Nearly one in three Americans owns a gun

Reuters

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Gloria Lincoln-Thompson carries her 9mm Smith & Wesson pistol in her waist band during a rally in support of the Michigan Open Carry gun law in Romulus, Michigan April 27, 2014. Gloria Lincoln-Thompson carries her 9mm Smith & Wesson pistol in her waist band during a rally in support of the Michigan Open Carry gun law in Romulus, Michigan April 27, 2014.
Almost a third of American adults own a gun, but the rate varies widely by state and tops out at almost 62 percent of people in Alaska, new survey data show.
Gun ownership was closely tied to “social gun culture,” wherein family and friends also own guns and think less of non-gun owners, researchers found.
“Considering the presence of deeply rooted gun culture and the estimated number of guns in the U.S. to be 310 million, we (suspected) that social gun culture is associated with gun ownership,” said lead author Dr. Bindu Kalesan of the Mailman School of Public Health at Columbia University in New York.
“This association was strong even after removing the effect of other factors such as presence of gun laws and gun deaths,” Kalesan told Reuters Health by email.
The researchers used data from a 2013 online survey of 4,000 people over age 18 from all 50 states and the District of Columbia. Participants were selected to be representative of the U.S. population as a whole.
About 29 percent of people nationwide reported owning a gun. Only five percent of people in Delaware and six percent in Rhode Island owned a gun, compared to almost 62 percent in Alaska.
More than half of people reported owning a gun in West Virginia, Arkansas, Montana, Wyoming and Idaho. Regionally, gun ownership was least common in the Northeast and most common in the South and West.
About 5 percent of people said they used their gun for hunting, and 10 percent reported attending gun safety classes.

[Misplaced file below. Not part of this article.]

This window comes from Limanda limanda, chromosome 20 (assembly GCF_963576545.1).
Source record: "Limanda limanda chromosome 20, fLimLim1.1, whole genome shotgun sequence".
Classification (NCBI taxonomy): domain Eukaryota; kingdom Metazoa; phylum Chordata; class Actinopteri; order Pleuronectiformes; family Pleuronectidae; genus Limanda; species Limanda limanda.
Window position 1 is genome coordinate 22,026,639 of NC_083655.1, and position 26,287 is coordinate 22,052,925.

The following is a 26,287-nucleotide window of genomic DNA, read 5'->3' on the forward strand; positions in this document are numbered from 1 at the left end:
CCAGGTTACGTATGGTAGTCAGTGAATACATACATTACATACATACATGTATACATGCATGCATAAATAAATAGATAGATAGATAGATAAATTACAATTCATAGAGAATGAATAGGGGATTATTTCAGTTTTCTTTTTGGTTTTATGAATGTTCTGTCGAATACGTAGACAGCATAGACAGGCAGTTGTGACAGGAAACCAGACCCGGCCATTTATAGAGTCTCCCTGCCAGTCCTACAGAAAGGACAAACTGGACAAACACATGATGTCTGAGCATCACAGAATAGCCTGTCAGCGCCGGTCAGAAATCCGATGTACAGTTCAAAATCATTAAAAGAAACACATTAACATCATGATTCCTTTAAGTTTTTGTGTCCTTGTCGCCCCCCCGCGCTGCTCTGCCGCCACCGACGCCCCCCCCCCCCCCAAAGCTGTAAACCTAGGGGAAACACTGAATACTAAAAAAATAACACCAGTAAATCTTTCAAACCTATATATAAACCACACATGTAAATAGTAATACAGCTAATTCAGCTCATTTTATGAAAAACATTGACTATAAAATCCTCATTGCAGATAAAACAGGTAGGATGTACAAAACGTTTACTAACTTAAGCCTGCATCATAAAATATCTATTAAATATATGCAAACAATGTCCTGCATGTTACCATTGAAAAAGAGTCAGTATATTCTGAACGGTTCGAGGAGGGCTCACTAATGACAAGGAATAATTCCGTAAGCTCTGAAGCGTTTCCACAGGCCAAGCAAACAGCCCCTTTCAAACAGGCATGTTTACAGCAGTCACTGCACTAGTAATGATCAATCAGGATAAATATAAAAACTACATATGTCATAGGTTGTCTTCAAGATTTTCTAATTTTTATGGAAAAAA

The authors found that 32 percent of gun owners were exposed to “social gun culture” compared to six percent of non-gun owners.
White males over age 55 were most likely to own guns, compared to other demographics, according to a report of the study in Injury Prevention.
In general, gun ownership is on the decline in the U.S., although sales are up, so those who do own them may be buying more than one, Kalesan said.
In comparison with other developed countries, ownership of guns by civilians in the U.S. is extremely high, she said.
Australia, faced with increased gun deaths, made it mandatory to turn in guns in 1996, and since then gun deaths have plummeted, she said.
In the new survey, gun ownership was least common in states with stricter gun control policies, but it is not clear whether those laws change the culture of the state, or if the culture of the state brings the laws about, according to Dr. Michael Siegel of the department of Community Health Sciences at Boston University School of Public Health.
Siegel was not part of the new study.
“It is well established that higher gun ownership levels by state are tied to higher homicide levels,” he told Reuters Health by phone. “No one has asked the question of why certain states have higher ownership rates.”
“Gun culture” may explain it, and may help public health experts implement policies to decrease gun prevalence, he said.
Decades of public health messaging, TV and media campaigns have successfully changed the social norms surrounding tobacco, another public health hazard, and smoking has been on the decline, Siegel said.
“It’s pretty widely acknowledged that people shouldn’t smoke in public,” he said. “Someone may say with guns, there’s no way you can change social norms about that, but we would have said that about smoking 30 or 40 years ago.”
Owning a firearm has health effects, increasing the probability of your own injury, and education campaigns could highlight this, he said.
“It’s not clear that it will protect you,” Siegel said. “There’s a lot of evidence that it results in accidents, and is more likely to be used in a way that injures the owner or someone in the household.”
Other industrialized countries do not tolerate the problem of gun violence, but for some reason people in the U.S. do, he said.
“Do we really want to accept this? We don’t have to accept the way things are, we can change our culture,” he said.
Policy makers should keep in mind the pervasive gun culture and the strong association with gun ownership, Kalesan said.
Universal background checks for purchasing guns and ammunition tend to be the most effective laws in discouraging gun ownership, she said.

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